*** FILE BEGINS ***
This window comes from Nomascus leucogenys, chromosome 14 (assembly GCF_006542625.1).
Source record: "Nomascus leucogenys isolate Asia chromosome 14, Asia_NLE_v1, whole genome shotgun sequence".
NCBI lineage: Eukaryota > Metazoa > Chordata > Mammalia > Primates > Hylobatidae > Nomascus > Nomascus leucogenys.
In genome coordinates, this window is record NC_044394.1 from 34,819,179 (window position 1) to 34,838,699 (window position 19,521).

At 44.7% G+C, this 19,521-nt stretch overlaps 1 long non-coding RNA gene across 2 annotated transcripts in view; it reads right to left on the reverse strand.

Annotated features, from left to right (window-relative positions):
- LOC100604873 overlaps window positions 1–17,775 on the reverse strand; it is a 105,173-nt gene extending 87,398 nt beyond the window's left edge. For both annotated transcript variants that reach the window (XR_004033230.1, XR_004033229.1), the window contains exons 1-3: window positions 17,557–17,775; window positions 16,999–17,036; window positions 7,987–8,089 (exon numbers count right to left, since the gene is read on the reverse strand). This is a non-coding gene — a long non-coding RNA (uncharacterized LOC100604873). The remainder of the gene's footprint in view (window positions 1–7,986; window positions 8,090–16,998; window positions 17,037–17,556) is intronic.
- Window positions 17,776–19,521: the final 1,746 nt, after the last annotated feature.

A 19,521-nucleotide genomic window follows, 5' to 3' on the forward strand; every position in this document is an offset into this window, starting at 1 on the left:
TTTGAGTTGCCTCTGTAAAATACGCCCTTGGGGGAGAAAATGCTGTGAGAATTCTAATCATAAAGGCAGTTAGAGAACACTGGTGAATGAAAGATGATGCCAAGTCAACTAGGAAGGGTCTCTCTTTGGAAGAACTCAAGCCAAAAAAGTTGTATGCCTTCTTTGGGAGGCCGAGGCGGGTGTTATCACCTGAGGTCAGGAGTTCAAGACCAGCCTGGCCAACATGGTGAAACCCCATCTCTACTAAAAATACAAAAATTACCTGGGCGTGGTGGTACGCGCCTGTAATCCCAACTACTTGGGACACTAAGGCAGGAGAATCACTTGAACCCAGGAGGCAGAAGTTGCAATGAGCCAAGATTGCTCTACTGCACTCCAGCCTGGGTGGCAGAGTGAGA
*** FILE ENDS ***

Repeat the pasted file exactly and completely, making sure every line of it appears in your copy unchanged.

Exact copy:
This window comes from Nomascus leucogenys, chromosome 14 (assembly GCF_006542625.1).
Source record: "Nomascus leucogenys isolate Asia chromosome 14, Asia_NLE_v1, whole genome shotgun sequence".
NCBI lineage: Eukaryota > Metazoa > Chordata > Mammalia > Primates > Hylobatidae > Nomascus > Nomascus leucogenys.
In genome coordinates, this window is record NC_044394.1 from 34,819,179 (window position 1) to 34,838,699 (window position 19,521).

At 44.7% G+C, this 19,521-nt stretch overlaps 1 long non-coding RNA gene across 2 annotated transcripts in view; it reads right to left on the reverse strand.

Annotated features, from left to right (window-relative positions):
- LOC100604873 overlaps window positions 1–17,775 on the reverse strand; it is a 105,173-nt gene extending 87,398 nt beyond the window's left edge. For both annotated transcript variants that reach the window (XR_004033230.1, XR_004033229.1), the window contains exons 1-3: window positions 17,557–17,775; window positions 16,999–17,036; window positions 7,987–8,089 (exon numbers count right to left, since the gene is read on the reverse strand). This is a non-coding gene — a long non-coding RNA (uncharacterized LOC100604873). The remainder of the gene's footprint in view (window positions 1–7,986; window positions 8,090–16,998; window positions 17,037–17,556) is intronic.
- Window positions 17,776–19,521: the final 1,746 nt, after the last annotated feature.

A 19,521-nucleotide genomic window follows, 5' to 3' on the forward strand; every position in this document is an offset into this window, starting at 1 on the left:
TTTGAGTTGCCTCTGTAAAATACGCCCTTGGGGGAGAAAATGCTGTGAGAATTCTAATCATAAAGGCAGTTAGAGAACACTGGTGAATGAAAGATGATGCCAAGTCAACTAGGAAGGGTCTCTCTTTGGAAGAACTCAAGCCAAAAAAGTTGTATGCCTTCTTTGGGAGGCCGAGGCGGGTGTTATCACCTGAGGTCAGGAGTTCAAGACCAGCCTGGCCAACATGGTGAAACCCCATCTCTACTAAAAATACAAAAATTACCTGGGCGTGGTGGTACGCGCCTGTAATCCCAACTACTTGGGACACTAAGGCAGGAGAATCACTTGAACCCAGGAGGCAGAAGTTGCAATGAGCCAAGATTGCTCTACTGCACTCCAGCCTGGGTGGCAGAGTGAGA